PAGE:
How The Nissan GT-R Nismo Taps Into Beast Mode

Stick your badge snobbery back in the box. For $400k, this Japanese beast, best-known as Godzilla, outdoes several super Italians when it comes to straight-line speed

By Stephen Corby 02/04/2020

As barely believable as it may seem, some people don’t actually want a Ferrari.

Sure, they’re fast and furious and they make operatic sounds so loud that even Beethoven could hear them – aside from being deaf, he’s also been dead almost 200 years.

But the brand image and the matching shoes and associated sportswear just aren’t the right fit for all comers.

For people who still want something brutally quick and (perhaps we should whisper this next bit) a tiny bit more mechanically reliable than a highly-strung Italian supercar, we bring good news, there is another – the Nissan GT-R Nismo.

The list of properly insane performance cars built in Japan isn’t very long – but it is glorious. At one end sits the gorgeous Honda NSX, which recently morphed into a super hybrid; at the other, more monstrous end of the spectrum, is the legendary, and genuinely frightening, Nissan GT-R.

The GT-R carries historic heft in Australia as there was a time, in the early 1990s, when the appropriately nick-named ‘Godzilla’ swooped down upon Mount Panorama’s Bathurst 1000 and destroyed all the Holden and Ford V8s with superior tech and grip, breaking bogan hearts so badly that it was banned from competing again.

Various versions have reached our shores over the years, but none more impressive than the current GT-R Nismo – available on an order-only basis from Nissan Australia for an impressive base price of $378,000.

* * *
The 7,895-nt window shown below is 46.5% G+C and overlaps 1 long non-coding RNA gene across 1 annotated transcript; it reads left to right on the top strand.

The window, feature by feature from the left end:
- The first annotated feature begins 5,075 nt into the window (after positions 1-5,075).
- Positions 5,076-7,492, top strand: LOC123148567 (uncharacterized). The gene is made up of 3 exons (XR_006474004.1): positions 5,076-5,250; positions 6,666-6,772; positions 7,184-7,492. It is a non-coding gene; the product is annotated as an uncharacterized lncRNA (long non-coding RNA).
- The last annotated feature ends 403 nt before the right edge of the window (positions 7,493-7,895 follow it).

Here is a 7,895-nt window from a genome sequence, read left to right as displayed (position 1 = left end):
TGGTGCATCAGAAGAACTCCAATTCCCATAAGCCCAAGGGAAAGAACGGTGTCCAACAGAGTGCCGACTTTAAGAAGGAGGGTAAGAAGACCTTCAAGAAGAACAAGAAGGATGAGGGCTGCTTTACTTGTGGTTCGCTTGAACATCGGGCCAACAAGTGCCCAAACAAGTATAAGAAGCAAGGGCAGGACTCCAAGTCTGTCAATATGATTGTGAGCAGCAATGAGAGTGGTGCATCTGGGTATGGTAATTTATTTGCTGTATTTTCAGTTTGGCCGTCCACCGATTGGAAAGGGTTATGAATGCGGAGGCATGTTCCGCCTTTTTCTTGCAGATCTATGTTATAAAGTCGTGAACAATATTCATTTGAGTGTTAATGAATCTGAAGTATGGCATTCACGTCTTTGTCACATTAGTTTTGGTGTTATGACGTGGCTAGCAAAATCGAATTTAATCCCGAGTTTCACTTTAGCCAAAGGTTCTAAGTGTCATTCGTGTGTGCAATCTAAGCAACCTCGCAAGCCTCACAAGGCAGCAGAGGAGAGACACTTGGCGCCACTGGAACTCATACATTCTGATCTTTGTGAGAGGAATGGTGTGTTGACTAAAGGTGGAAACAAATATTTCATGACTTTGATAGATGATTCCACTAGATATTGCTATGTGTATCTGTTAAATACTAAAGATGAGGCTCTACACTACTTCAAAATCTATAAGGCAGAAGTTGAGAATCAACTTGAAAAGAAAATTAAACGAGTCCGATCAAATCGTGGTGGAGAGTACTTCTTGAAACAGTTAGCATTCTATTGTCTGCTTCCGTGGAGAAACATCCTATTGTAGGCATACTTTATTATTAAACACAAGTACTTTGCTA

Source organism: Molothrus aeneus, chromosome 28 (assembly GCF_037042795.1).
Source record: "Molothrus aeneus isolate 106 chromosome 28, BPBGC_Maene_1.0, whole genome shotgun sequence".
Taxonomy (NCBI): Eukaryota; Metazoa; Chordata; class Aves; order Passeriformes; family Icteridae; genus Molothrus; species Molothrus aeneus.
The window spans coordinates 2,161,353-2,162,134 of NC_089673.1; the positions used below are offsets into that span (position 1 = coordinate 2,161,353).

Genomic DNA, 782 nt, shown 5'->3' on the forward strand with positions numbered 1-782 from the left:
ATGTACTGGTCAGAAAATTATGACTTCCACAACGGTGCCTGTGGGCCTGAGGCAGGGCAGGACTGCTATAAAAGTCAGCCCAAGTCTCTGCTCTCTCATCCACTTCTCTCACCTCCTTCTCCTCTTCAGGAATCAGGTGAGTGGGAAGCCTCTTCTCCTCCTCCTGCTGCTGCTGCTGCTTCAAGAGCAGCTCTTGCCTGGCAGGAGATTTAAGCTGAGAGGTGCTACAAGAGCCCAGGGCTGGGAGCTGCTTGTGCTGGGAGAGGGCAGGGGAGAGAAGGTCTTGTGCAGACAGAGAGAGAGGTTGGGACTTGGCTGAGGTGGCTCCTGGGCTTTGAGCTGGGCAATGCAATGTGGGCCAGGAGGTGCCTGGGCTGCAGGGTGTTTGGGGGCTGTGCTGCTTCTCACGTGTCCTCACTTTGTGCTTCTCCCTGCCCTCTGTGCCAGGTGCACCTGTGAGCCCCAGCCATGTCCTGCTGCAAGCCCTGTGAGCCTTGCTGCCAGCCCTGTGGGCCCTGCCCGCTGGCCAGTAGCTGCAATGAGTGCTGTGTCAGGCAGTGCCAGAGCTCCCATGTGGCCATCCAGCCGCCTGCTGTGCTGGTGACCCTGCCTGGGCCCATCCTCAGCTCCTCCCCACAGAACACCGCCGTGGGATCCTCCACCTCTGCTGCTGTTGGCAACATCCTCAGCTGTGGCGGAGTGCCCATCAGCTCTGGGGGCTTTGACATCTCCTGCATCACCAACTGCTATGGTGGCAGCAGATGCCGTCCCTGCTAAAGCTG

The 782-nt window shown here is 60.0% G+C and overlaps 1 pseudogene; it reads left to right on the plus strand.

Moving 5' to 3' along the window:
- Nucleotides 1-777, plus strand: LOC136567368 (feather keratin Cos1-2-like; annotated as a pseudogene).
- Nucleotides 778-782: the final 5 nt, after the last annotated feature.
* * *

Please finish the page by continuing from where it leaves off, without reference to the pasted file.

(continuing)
Take a close look at it in the flesh – as we did when recently allowed to unleash it on a top secret, private race track – and this is one hell of a menacing machine. It looks serious – all forged aluminium and 20-inch wheels. And under that looming bonnet sits a hugely turbocharged 3.8-litre V6 that produces a properly Ferrari-like 441kW
and 652Nm.

The GT-R has always been a car built with a uniquely Japanese approach to pure speed, so perhaps its 0-100km/h time of 2.8 seconds (which is not only faster than a Ferrari 488 but quicker than a Lamborghini Huracan) shouldn’t be such a surprise.

There is something about the way this car makes its speed, too, how it uniquely seems to pull you into the road beneath while battering your kidneys and shocking your spine unlike any other, the Nismo badge turning everything up to 12 (seeing as the ‘normal’ GT-R hits 11).

The noises it makes, particularly the severe suction woosh (like something you’d hear if you stood too close to a black hole), are also from a different, more Japanese world. It’s easy to imagine the engineers were watching footage of Godzilla chomping down whole cities when they came up with this soundtrack.

The interior of the car, on the other hand, seems to have been designed by the people at PlayStation, featuring innumerable graphic-heavy readouts and push-to-play buttons allowing you to choose how savage your suspension settings are and just how crazed the engine gets. You can also choose whether to let the car’s brains shift gears or switch to manual control using the massive paddles (though you may well have enough to think about without choosing cogs).

The steering wheel is cobra thick and yet provides unbelievably sharp and precise control over wheel placement, while the overall gravitational-pull set-up of the car allows you to not just go quickly around corners but to smash them to pieces.

Truly, in the GT-R Nismo, on any given winding bit of road or, preferably, race track, a Ferrari is going to have a very hard time pulling away. And you’ll be having just as much fun, possibly framed by a little more fear, as anyone in an Italian supercar.

Vitally, you’ll also prove different from all the other mad speed enthusiasts out there.

A little more samurai, even.

The Nissan GT-R Nismo is currently available to order, from $378,000;

nissan.com.au

This story comes from our latest Autumn 2020 issue. To purchase a copy or to sign up to an annual subscription of Robb Report Australia & New Zealand click here. To stay in touch with all the latest news click here.
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